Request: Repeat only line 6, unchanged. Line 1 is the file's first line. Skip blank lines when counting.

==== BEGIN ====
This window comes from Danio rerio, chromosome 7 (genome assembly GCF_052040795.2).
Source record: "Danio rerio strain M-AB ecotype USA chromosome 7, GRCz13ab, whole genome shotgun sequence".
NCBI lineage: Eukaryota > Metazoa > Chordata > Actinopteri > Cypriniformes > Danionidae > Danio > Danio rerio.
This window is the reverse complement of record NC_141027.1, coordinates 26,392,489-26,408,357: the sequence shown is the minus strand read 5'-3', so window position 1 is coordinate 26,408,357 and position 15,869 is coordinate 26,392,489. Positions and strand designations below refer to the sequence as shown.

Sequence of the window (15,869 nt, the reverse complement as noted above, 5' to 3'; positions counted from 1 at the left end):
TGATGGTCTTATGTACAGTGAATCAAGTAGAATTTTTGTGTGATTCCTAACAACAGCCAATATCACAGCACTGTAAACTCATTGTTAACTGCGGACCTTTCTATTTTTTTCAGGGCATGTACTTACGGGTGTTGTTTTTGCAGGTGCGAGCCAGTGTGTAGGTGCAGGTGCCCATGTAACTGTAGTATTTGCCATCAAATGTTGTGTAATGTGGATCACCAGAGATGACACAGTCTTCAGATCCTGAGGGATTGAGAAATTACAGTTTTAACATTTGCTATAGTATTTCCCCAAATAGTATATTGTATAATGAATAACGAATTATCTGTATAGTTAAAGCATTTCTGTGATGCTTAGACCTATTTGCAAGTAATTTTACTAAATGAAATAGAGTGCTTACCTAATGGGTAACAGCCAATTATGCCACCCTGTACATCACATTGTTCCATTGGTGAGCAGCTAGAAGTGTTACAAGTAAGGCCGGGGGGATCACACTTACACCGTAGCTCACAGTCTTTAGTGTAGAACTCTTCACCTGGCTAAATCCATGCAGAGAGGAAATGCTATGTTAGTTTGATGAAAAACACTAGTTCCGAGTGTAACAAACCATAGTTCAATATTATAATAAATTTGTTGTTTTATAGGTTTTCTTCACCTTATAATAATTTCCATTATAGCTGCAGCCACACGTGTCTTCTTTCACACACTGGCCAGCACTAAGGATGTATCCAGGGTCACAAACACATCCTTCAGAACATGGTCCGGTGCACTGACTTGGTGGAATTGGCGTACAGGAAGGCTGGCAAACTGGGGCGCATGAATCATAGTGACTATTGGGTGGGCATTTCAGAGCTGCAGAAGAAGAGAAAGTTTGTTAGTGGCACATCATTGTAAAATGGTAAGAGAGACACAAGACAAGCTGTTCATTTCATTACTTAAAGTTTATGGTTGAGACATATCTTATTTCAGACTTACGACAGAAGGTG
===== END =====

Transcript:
TGATGGTCTTATGTACAGTGAATCAAGTAGAATTTTTGTGTGATTCCTAACAACAGCCAATATCACAGCACTGTAAACTCATTGTTAACTGCGGACCTTTCTATTTTTTTCAGGGCATGTACTTACGGGTGTTGTTTTTGCAGGTGCGAGCCAGTGTGTAGGTGCAGGTGCCCATGTAACTGTAGTATTTGCCATCAAATGTTGTGTAATGTGGATCACCAGAGATGACACAGTCTTCAGATCCTGAGGGATTGAGAAATTACAGTTTTAACATTTGCTATAGTATTTCCCCAAATAGTATATTGTATAATGAATAACGAATTATCTGTATAGTTAAAGCATTTCTGTGATGCTTAGACCTATTTGCAAGTAATTTTACTAAATGAAATAGAGTGCTTACCTAATGGGTAACAGCCAATTATGCCACCCTGTACATCACATTGTTCCATTGGTGAGCAGCTAGAAGTGTTACAAGTAAGGCCGGGGGGATCACACTTACACCGTAGCTCACAGTCTTTAGTGTAGAACTCTTCACCTGGCTAAATCCATGCAGAGAGGAAATGCTATGTTAGTTTGATGAAAAACACTAGTTCCGAGTGTAACAAACCATAGTTCAATATTATAATAAATTTGTTGTTTTATAGGTTTTCTTCACCTTATAATAATTTCCATTATAGCTGCAGCCACACGTGTCTTCTTTCACACACTGGCCAGCACTAAGGATGTATCCAGGGTCACAAACACATCCTTCAGAACATGGTCCGGTGCACTGACTTGGTGGAATTGGCGTACAGGAAGGCTGGCAAACTGGGGCGCATGAATCATAGTGACTATTGGGTGGGCATTTCAGAGCTGCAGAAGAAGAGAAAGTTTGTTAGTGGCACATCATTGTAAAATGGTAAGAGAGACACAAGACAAGCTGTTCATTTCATTACTTAAAGTTTATGGTTGAGACATATCTTATTTCAGACTTACGACAGAAGGTG